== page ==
“I didn’t care whether they understood me, then I said, ‘Hello, hello,’ again, soldiers climbed out of their foxholes and looked at me, they couldn’t understand, but they knew where I came from, they just looked at me”
US immigrant law’s influence on the “model minority” myth, “giving circles,” and a WWII veteran/rebellious photographer
‘What he saw in this other world was the dust on men, not men themselves. It was the color of the land, not a history the land told.’
Never / reaching orgasm, / the colony names its price and I, / hot cent of foreign cash, / sell it slant. Daughters / say it with ozone: my sex is a metaphor / for too much / good luck.
Feminist sci-fi movies, queering Islam, and injustice in America
Be calm. Soon / we will bear sentimentality, scent / what is lost in these cells with carrion, / asphodel, turpentine, forsythia / blooming somewhere in the dark.
Sandra Bland, reparations for British imperialism, building solidarity with #BlackLivesMatter, and more.
I didn’t expect him to smile and say, “I love you,” as Americans did. I had never seen him smile and I would never expect him to embrace me; he never had. But perhaps there was some way—some subtle, casual way—that he could acknowledge my worth.
When did I first realize my parents were not infinite? / That I could see the end of them? Past their capes & catchphrases?
Beloved Nintendo president passes, body shaming Serena Williams, and fighting the “model minority” myth
eating crabs with your fingers pre-Spanish fork and spoon and pre-KFC native chicken you can be served by dancing feathered natives that is true it all tastes good
Celebrating America, appropriating kimonos, a badass Desi henchwoman, and much more on this week’s roundup from the interweb
‘The image of my small life without the young man was one of a library with its doors locked, or simpler and more terrifying, that of a book with half its pages missing.’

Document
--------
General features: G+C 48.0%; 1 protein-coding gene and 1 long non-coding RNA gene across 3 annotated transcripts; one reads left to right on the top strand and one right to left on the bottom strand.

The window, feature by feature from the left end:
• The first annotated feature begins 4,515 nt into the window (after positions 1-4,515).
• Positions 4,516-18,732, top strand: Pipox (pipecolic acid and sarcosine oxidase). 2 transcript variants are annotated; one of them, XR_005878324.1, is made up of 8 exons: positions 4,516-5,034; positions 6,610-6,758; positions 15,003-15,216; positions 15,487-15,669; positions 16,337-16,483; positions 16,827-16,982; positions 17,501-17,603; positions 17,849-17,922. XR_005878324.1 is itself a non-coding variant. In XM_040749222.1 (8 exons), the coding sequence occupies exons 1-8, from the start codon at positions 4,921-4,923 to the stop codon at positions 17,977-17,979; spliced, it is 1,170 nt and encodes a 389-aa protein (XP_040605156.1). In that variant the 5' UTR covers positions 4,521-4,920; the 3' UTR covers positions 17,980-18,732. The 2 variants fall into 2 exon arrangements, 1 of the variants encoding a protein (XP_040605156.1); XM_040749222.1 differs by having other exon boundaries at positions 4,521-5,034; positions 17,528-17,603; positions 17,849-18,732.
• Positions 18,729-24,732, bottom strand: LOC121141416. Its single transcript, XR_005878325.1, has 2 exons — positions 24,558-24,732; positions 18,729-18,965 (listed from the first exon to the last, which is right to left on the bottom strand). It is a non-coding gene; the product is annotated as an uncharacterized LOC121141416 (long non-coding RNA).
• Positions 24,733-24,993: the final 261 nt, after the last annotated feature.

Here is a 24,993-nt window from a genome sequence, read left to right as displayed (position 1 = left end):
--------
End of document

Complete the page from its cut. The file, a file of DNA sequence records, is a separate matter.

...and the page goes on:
Writer-artist-professor Tan Lin talks fictive relatives, the narrative of an immigrant TV culture, and ‘becoming Chinese’ in America
how to be clear as the earth without clinging to the sand? / flowing through my hands like water / one seed clings to my palm
Queer Asian American history, “racist Asians,” Bobby Jindal’s shaky start, and two landmark birthdays
‘Our apartment, our home, became an unfamiliar space. We still slept in the same queen bed, but no longer did we speak of upgrading to the capacious king. We could now easily fit two additional people in the valley of the bedsheet between us.’
‘in the haiku I send her / and the silence she sends back, / hell no, nan da yo, / call it off, snap it shut, trash / it, just let it be, let me be’
The author of the bestselling novel The Sympathizer talks about reshaping histories of the Vietnam War and finding humanity in the inhuman.
“The month in question was April, the cruelest month. It was the month in which a war that had run on for a very long time would lose its limbs, as is the way of wars.”
Bhargava, the late director of award-winning film Patang, reminisces about growing up in Chicago and his fascination with India’s festival of kites.
She petrified her / Secrets. “About what?” / That she’s been chosen. / “She chose silence.” How? / “Like the light, deeply / Fissured.
Grappling with Black deaths, tackling Western literary thought, celebrating Ramadan, and more.
Gene Oishi, author of the novel Fox Drum Bebop, reflects on the Japanese American story beyond the wartime experience.
Poet Don Mee Choi discusses the myth of fluency and what happens when translation is allowed to be hysterical
How scared God must have been / when the woman who ate all the fruit of the tree he’d planted / was cutting out each red body from / between her legs
‘Perhaps it was not what he did so much as how he put it. He insisted on “killed” not “terminated.” He refused “vertical chamber apparatus” in favor of the lurid “pit of despair.” But he also called love “love.” What reason was there to pretend otherwise?’
What recent race scandals by avant-garde poets Kenneth Goldsmith and Vanessa Place have to do with sunglasses, the invention of the fingerprint, and the atom bomb.
“In my desire to be Nude / I clothed myself in fire:— / Burned down my walls, my roof / Burned all these down.”
‘Over the past three years, the desert had become Hiroshi’s home. Hacienda seemed very far away to him, both in terms of time and distance, and he didn’t want to go back.’ An excerpt from Gene Oishi’s Fox Drum Bebop
Such atonalities / caught floating through four centuries / in flagrant delicto bear witness